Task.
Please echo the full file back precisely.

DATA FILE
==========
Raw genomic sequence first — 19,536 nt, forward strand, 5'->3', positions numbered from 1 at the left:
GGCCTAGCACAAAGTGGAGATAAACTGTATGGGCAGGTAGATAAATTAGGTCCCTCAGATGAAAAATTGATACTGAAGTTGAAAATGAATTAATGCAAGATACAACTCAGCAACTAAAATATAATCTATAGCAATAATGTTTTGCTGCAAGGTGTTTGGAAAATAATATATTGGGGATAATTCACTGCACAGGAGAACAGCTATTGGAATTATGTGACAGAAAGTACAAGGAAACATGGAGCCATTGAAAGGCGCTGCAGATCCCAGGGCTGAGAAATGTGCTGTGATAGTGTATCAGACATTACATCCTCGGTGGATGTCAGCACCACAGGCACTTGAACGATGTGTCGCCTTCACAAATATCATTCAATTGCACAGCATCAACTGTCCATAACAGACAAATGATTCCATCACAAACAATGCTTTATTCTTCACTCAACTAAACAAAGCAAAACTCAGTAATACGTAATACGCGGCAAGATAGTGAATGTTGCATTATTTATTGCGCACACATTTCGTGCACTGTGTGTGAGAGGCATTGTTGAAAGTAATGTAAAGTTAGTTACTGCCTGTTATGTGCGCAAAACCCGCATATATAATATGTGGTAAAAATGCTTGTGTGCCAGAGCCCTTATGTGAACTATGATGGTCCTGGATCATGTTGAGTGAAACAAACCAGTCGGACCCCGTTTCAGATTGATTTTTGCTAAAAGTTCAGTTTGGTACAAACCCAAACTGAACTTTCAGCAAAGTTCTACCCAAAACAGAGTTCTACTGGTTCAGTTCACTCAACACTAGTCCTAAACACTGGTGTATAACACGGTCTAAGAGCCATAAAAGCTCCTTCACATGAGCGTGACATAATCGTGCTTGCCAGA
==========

Raw genomic sequence first — 19,536 nt, forward strand, 5'->3', positions numbered from 1 at the left:
GGCCTAGCACAAAGTGGAGATAAACTGTATGGGCAGGTAGATAAATTAGGTCCCTCAGATGAAAAATTGATACTGAAGTTGAAAATGAATTAATGCAAGATACAACTCAGCAACTAAAATATAATCTATAGCAATAATGTTTTGCTGCAAGGTGTTTGGAAAATAATATATTGGGGATAATTCACTGCACAGGAGAACAGCTATTGGAATTATGTGACAGAAAGTACAAGGAAACATGGAGCCATTGAAAGGCGCTGCAGATCCCAGGGCTGAGAAATGTGCTGTGATAGTGTATCAGACATTACATCCTCGGTGGATGTCAGCACCACAGGCACTTGAACGATGTGTCGCCTTCACAAATATCATTCAATTGCACAGCATCAACTGTCCATAACAGACAAATGATTCCATCACAAACAATGCTTTATTCTTCACTCAACTAAACAAAGCAAAACTCAGTAATACGTAATACGCGGCAAGATAGTGAATGTTGCATTATTTATTGCGCACACATTTCGTGCACTGTGTGTGAGAGGCATTGTTGAAAGTAATGTAAAGTTAGTTACTGCCTGTTATGTGCGCAAAACCCGCATATATAATATGTGGTAAAAATGCTTGTGTGCCAGAGCCCTTATGTGAACTATGATGGTCCTGGATCATGTTGAGTGAAACAAACCAGTCGGACCCCGTTTCAGATTGATTTTTGCTAAAAGTTCAGTTTGGTACAAACCCAAACTGAACTTTCAGCAAAGTTCTACCCAAAACAGAGTTCTACTGGTTCAGTTCACTCAACACTAGTCCTAAACACTGGTGTATAACACGGTCTAAGAGCCATAAAAGCTCCTTCACATGAGCGTGACATAATCGTGCTTGCCAGA